a building with a sign and trees
The Final Verdict
The Neighbourhood
The Hotel Property
The Room Itself
The Service
The Food & Drinks
The Hotel Amenities

“Value” for money (in a city like Tokyo), this is a superb option.

Sometimes you just pull up at a place and know you’re in the right place. When my ride pulled up curb side in the Jingumae neighbourhood of Tokyo, not far from Harajuku, Shibuya, Yoyogi Park or Omote-Sando, I knew I had found a new gem in Tokyo before I walked in the door. The rooms: pretty small. The hotel: small. The vibe: totally refreshing and everything desirable.

a graffiti on a wallBooking

Looking for a hotel in Tokyo is a challenging experience. Most hotels are extremely expensive by any standards, and unless you’re using points – or are prepared to sleep in an actual tube – it’s hard to know where to start. When I found Trunk Hotel on the Tablet Hotels website, it instantly caught my eye, partially because it offers just 15 rooms.

I like boutique, I like chic and I find that places like this tend to care for guests more than 500 room behemoths. I paid about $275 per night for a standard room which was by no means large, but extremely comfortable and efficient. In Tokyo, it felt like a win.

a building with a sign and treesThe Property

The totally stylish and eco centric hotel is perched on a hill toward Aoyama. It’s within walking distance of world class shopping, some of the best pastry on earth and one of the worlds top five sushi dens. It’s more West Village NYC boutique than midtown high rise, and gives you a really fun sense of life in Tokyo.

There’s greenery all over the hotel, with both indoor and outdoor spaces for guests to relax. The first thing I noticed were bikes which guests are welcomed to borrow, and a “Trunk Store” which is like a general store for guests and the public alike. Anything you find in your room is on sale in the store.

a group of bicycles parked outside a buildingUpon entering the hotel, I found a modern, vibrant open floor lobby filled with locals. Reading reviews, it’s clear that this is a popular local meeting place to catch up over coffee, or a cocktail. I made the quick right and right to the actual check in area, nicely separated from the bustling lobby. From the start: this isn’t the place you send your mom and her garden club friends.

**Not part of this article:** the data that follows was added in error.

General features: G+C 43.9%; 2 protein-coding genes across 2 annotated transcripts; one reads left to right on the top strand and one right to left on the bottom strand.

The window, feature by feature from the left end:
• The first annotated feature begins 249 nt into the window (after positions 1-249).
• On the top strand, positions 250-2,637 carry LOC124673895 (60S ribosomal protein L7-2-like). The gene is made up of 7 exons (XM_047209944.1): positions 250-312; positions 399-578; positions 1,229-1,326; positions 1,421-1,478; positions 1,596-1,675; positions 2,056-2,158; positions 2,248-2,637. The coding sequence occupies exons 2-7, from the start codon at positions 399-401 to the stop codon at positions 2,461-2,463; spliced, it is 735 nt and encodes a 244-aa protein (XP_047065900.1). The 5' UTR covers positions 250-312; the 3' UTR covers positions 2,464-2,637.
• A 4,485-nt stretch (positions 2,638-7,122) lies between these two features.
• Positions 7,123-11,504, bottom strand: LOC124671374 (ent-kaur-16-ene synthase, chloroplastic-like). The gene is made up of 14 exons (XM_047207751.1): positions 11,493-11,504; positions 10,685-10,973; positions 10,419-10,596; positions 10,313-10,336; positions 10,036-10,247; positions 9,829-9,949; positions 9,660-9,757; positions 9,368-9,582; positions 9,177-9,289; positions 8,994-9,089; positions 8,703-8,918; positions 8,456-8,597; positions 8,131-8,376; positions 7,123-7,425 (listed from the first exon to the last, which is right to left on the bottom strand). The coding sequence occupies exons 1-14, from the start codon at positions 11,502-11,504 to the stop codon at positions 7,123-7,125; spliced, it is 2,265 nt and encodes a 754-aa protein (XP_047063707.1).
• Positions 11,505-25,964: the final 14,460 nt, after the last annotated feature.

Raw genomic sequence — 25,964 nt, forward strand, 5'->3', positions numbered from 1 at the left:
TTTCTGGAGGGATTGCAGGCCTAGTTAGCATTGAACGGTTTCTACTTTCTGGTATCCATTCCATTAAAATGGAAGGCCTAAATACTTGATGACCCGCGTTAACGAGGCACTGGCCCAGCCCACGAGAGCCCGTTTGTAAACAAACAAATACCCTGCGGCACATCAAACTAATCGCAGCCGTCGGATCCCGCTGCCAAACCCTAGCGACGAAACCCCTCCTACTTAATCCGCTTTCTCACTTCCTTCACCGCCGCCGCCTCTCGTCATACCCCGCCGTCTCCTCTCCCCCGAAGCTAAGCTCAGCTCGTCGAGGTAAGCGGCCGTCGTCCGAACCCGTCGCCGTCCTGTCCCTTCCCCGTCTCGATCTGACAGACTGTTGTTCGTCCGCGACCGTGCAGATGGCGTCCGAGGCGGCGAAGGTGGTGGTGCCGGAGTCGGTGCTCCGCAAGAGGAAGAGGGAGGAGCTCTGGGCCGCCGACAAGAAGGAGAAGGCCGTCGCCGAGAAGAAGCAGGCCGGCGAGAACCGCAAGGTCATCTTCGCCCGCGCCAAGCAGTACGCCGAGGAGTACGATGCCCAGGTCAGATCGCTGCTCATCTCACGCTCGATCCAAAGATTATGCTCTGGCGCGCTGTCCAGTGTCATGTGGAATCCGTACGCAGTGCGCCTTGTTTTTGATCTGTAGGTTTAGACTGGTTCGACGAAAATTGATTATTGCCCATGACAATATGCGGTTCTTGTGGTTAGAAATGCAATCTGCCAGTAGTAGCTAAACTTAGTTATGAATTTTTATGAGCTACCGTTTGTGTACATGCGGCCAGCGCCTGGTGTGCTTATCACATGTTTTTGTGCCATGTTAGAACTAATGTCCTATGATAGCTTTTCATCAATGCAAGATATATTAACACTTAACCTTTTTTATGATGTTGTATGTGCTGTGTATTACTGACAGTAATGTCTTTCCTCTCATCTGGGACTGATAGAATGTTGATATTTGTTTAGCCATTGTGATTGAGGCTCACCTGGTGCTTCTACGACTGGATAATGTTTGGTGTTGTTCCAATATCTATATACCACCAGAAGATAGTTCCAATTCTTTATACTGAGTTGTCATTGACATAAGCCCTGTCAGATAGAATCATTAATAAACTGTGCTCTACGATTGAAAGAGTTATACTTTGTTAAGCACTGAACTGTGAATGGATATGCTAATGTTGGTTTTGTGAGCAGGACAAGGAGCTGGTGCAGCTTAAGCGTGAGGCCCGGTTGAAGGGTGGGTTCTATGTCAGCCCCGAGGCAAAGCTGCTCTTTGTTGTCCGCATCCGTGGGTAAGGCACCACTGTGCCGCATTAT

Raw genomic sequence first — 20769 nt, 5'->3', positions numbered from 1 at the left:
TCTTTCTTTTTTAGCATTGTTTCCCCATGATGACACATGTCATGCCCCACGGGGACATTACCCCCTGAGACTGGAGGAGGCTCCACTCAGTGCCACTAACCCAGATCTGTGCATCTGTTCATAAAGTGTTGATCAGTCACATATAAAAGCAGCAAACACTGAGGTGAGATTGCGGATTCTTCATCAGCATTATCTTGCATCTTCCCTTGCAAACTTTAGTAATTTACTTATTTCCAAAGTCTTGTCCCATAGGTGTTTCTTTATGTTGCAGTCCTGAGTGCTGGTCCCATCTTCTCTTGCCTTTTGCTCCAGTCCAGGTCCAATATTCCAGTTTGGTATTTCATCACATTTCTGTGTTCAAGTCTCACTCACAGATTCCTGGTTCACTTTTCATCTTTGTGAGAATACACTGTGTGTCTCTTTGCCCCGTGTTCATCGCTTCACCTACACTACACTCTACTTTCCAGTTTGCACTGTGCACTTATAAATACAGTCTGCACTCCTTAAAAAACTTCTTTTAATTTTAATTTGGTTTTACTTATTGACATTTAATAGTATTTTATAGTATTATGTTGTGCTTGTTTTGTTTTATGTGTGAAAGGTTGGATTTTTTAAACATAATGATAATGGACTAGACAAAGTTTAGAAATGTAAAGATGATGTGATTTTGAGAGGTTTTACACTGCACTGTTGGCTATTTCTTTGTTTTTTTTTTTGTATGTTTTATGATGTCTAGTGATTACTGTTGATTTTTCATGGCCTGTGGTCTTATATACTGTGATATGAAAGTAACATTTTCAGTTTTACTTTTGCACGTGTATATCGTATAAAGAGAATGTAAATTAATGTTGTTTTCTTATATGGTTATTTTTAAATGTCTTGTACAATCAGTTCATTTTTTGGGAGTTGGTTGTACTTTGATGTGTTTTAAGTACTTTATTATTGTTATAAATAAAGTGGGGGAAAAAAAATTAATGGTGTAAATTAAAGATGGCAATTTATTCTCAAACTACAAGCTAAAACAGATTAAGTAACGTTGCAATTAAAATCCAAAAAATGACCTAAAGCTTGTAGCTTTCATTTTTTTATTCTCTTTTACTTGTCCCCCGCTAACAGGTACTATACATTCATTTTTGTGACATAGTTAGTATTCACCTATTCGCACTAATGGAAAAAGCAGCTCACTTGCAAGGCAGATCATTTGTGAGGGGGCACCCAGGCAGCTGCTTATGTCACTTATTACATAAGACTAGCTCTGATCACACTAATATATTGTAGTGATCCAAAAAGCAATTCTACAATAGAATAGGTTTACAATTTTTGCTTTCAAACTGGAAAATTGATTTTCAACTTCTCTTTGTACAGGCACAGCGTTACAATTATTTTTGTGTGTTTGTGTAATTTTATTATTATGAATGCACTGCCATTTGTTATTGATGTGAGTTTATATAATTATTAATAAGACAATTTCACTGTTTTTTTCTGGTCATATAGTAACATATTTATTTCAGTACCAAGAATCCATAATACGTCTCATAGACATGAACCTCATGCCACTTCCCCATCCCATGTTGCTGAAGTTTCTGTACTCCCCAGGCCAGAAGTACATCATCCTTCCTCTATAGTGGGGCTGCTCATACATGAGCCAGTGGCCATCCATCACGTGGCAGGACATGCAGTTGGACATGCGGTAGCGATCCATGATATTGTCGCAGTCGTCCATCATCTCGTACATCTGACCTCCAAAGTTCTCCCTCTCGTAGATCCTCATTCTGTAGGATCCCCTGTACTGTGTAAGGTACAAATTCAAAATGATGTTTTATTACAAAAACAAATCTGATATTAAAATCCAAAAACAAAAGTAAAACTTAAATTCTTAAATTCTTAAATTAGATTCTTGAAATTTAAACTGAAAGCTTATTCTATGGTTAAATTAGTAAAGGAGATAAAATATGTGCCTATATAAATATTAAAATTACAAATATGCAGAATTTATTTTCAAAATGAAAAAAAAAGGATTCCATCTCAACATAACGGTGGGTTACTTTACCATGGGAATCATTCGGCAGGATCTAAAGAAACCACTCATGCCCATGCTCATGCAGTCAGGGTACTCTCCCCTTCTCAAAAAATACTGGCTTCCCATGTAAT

There’s no ornate entrance and you won’t find anyone wearing long tail coats and top hats either. This is modern, casual, cool and artsy AF.

a plant next to a wallThe staff quickly and politely checked me in and got me on my way to my third floor room. Worth noting: they greeted me by name on each subsequent encounter, and I’m quite sure they had no idea I run a blog, for any of the cynics out there.

The Room

Small, understated, modern, Japanese. That’s pretty much the simplest way of describing the digs here, but there was plenty of luxury, or at least functional touches too. The bed was set on a beautiful Japanese wooden frame and was of the finest quality, with great linens, pillows and connectivity.

a bed with a wooden platform and a black and white blanketWithin arms reach of the bed you could find a dimmer for room lights and power ports for phones, iPads or anything else you can’t sleep without. I loved the thoughtfulness in which they were laid out. At the end of the bed was a selection of complimentary amenities, but also a wider array of items you could pay for than anywhere I’d ever seen, with everything from minibar selections to helpful travel necessities and even carrying bags for days out.

a bed in a roomThe wifi was super fast, the bathroom offered a signature Japanese toilet with all electronic controls, a heated seat and all the other Rolls Royce style fixings which most western guests are blown away by. Looking back, the room was modest, but not in a way that made you feel like you were missing out on anything. I had great towels, a lovely shower, space for my case, plugs for my stuff and a nice view down to the charming neighbourhood below.

a black panel with black buttons and white textIt wasn’t the room that made me love this place. The room was good. The place however was just so well curated, I couldn’t help but love the lobby bar, the shop (where I bought my new favourite matcha powder) and everything surrounding.

The Amenities

Plenty of hotels like to claim that they’re part of the community, but that’s often far from the case. At Trunk however, it was beyond obvious. Everyone in the lobby spoke Japanese and seemed to have wandered in off the street. The bar had a steady mix of comfy chairs, sofas and tables, with a solid cocktail menu to boot.